Up next, Saigon Post Office. Built by the renowned architect Gustave Eiffel when Vietnam was part of French Indochina in the early 20th century, this well maintained and stylish building with vaulted roof and arched window is the reminiscent of early European railway stations. Impressive on the inside as well. One spacious airy open area for easily moving around, unless there are other big tour groups, Saigon Central Post Office ceiling designed with arc shape and carried by two rows of steel pillars, and those colonial period phone booth which have been converted to ATM machine booths are admirable. Not many around, not in my country Malaysia though, on the grand concourse walls of Saigon Central Post Office, is the fascinating historic maps of South Vietnam, Saigon and Cholon. A mosaic of Ho Chi Minh takes pride at the end of this barrel-vaulted hall, Saigon Post Office now offers all kinds of traditional postal services like mailing, selling postcards or stamps and foreign money exchange. You can pick up souvenirs from the stalls, but seriously, I just glimpsed prior to existing from Saigon Central Post Office within 10 minutes.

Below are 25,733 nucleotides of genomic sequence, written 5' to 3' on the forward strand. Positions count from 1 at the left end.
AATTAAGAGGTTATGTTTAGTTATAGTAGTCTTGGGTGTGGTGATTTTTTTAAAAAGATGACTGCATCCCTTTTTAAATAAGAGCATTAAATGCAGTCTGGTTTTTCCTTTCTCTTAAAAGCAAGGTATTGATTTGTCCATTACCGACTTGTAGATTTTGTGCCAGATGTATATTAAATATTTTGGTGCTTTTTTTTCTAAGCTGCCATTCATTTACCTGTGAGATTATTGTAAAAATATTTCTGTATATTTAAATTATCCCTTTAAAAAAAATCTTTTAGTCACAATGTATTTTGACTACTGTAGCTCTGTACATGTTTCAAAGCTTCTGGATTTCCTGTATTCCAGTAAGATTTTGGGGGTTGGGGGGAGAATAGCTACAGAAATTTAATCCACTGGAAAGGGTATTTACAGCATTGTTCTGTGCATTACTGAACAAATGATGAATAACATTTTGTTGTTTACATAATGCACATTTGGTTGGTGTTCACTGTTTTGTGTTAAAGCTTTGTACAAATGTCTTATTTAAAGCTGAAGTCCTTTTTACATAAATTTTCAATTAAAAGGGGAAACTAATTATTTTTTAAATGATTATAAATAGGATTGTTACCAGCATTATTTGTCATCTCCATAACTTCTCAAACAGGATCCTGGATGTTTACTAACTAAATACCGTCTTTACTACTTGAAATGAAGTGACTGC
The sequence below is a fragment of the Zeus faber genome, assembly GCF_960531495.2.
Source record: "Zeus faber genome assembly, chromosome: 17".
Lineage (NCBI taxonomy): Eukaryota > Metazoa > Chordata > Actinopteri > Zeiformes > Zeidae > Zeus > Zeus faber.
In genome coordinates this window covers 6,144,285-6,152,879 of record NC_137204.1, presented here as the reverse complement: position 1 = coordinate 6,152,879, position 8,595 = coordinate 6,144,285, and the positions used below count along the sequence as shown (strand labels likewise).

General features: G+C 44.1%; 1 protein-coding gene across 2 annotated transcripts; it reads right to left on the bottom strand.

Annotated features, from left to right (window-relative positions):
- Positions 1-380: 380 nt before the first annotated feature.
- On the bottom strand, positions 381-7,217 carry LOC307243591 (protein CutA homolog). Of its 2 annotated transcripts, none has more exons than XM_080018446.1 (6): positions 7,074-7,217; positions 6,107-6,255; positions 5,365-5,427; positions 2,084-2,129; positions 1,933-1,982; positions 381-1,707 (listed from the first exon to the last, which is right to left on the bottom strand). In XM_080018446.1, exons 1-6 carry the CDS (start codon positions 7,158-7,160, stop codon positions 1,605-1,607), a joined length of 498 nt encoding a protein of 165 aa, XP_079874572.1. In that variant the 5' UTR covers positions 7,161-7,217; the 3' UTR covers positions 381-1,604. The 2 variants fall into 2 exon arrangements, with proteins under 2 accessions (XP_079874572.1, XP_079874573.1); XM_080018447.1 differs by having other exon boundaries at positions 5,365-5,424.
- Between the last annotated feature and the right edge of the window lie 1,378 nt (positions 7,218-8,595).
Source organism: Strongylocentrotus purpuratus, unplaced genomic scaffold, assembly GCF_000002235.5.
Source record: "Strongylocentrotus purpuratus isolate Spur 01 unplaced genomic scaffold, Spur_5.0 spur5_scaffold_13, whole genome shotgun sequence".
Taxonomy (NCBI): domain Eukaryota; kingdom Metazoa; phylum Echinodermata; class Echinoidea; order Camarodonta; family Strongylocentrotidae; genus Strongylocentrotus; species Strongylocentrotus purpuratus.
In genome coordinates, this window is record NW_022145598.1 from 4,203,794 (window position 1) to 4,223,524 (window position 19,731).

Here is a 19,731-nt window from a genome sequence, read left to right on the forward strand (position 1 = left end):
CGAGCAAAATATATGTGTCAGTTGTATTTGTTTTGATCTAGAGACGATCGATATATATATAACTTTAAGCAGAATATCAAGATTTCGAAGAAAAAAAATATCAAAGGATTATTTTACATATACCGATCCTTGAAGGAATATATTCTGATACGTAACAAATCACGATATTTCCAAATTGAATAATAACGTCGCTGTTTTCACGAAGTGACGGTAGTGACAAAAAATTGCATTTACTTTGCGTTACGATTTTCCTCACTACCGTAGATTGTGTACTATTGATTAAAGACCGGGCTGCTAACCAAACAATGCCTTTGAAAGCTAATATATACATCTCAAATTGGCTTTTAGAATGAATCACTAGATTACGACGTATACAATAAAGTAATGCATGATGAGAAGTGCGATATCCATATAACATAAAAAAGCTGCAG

Crossing over the busy street, I look across where Notre Dame Cathedral is. A mini replica of its counterpart in Paris and built in 1880 as a symbol of the French occupation in Vietnam. I was rather disappointed because church was close. A couple of pictures, we left for lunch, before journeying all the way to Siam Reap, Cambodia. 

  

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6 comments:

  1. Happy New Year Nava

    sorry I have not been here to greet you earlier. Took some time off from blogging


    HCM City looks like a good place to visit